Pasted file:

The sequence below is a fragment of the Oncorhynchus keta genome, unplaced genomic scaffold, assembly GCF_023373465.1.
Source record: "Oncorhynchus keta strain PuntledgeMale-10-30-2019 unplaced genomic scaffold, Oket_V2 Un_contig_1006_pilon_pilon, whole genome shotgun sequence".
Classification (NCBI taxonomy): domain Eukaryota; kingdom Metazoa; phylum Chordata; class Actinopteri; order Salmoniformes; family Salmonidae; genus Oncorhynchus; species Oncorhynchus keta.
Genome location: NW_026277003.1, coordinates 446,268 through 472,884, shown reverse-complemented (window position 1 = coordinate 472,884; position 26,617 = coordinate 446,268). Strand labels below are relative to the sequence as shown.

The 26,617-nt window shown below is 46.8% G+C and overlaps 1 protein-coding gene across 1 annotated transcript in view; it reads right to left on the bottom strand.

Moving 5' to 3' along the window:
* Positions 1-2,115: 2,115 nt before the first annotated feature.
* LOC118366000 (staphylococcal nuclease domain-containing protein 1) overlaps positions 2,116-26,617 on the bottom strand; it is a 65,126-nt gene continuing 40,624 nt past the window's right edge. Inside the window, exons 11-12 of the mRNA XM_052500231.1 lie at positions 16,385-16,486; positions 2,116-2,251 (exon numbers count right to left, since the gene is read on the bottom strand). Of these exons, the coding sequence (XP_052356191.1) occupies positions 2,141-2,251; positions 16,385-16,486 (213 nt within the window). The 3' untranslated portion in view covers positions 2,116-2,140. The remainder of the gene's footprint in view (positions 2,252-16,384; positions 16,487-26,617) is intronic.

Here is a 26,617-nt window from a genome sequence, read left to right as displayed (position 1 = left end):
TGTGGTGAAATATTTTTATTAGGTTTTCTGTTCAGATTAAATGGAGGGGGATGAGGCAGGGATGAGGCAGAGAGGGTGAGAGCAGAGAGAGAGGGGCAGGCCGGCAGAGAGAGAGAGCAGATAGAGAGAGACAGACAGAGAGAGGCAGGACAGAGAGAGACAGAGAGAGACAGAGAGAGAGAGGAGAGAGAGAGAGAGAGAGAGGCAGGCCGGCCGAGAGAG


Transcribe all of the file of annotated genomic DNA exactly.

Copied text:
The sequence below is a fragment of the Oncorhynchus keta genome, unplaced genomic scaffold, assembly GCF_023373465.1.
Source record: "Oncorhynchus keta strain PuntledgeMale-10-30-2019 unplaced genomic scaffold, Oket_V2 Un_contig_1006_pilon_pilon, whole genome shotgun sequence".
Classification (NCBI taxonomy): domain Eukaryota; kingdom Metazoa; phylum Chordata; class Actinopteri; order Salmoniformes; family Salmonidae; genus Oncorhynchus; species Oncorhynchus keta.
Genome location: NW_026277003.1, coordinates 446,268 through 472,884, shown reverse-complemented (window position 1 = coordinate 472,884; position 26,617 = coordinate 446,268). Strand labels below are relative to the sequence as shown.

The 26,617-nt window shown below is 46.8% G+C and overlaps 1 protein-coding gene across 1 annotated transcript in view; it reads right to left on the bottom strand.

Moving 5' to 3' along the window:
* Positions 1-2,115: 2,115 nt before the first annotated feature.
* LOC118366000 (staphylococcal nuclease domain-containing protein 1) overlaps positions 2,116-26,617 on the bottom strand; it is a 65,126-nt gene continuing 40,624 nt past the window's right edge. Inside the window, exons 11-12 of the mRNA XM_052500231.1 lie at positions 16,385-16,486; positions 2,116-2,251 (exon numbers count right to left, since the gene is read on the bottom strand). Of these exons, the coding sequence (XP_052356191.1) occupies positions 2,141-2,251; positions 16,385-16,486 (213 nt within the window). The 3' untranslated portion in view covers positions 2,116-2,140. The remainder of the gene's footprint in view (positions 2,252-16,384; positions 16,487-26,617) is intronic.

Here is a 26,617-nt window from a genome sequence, read left to right as displayed (position 1 = left end):
TGTGGTGAAATATTTTTATTAGGTTTTCTGTTCAGATTAAATGGAGGGGGATGAGGCAGGGATGAGGCAGAGAGGGTGAGAGCAGAGAGAGAGGGGCAGGCCGGCAGAGAGAGAGAGCAGATAGAGAGAGACAGACAGAGAGAGGCAGGACAGAGAGAGACAGAGAGAGACAGAGAGAGAGAGGAGAGAGAGAGAGAGAGAGAGGCAGGCCGGCCGAGAGAG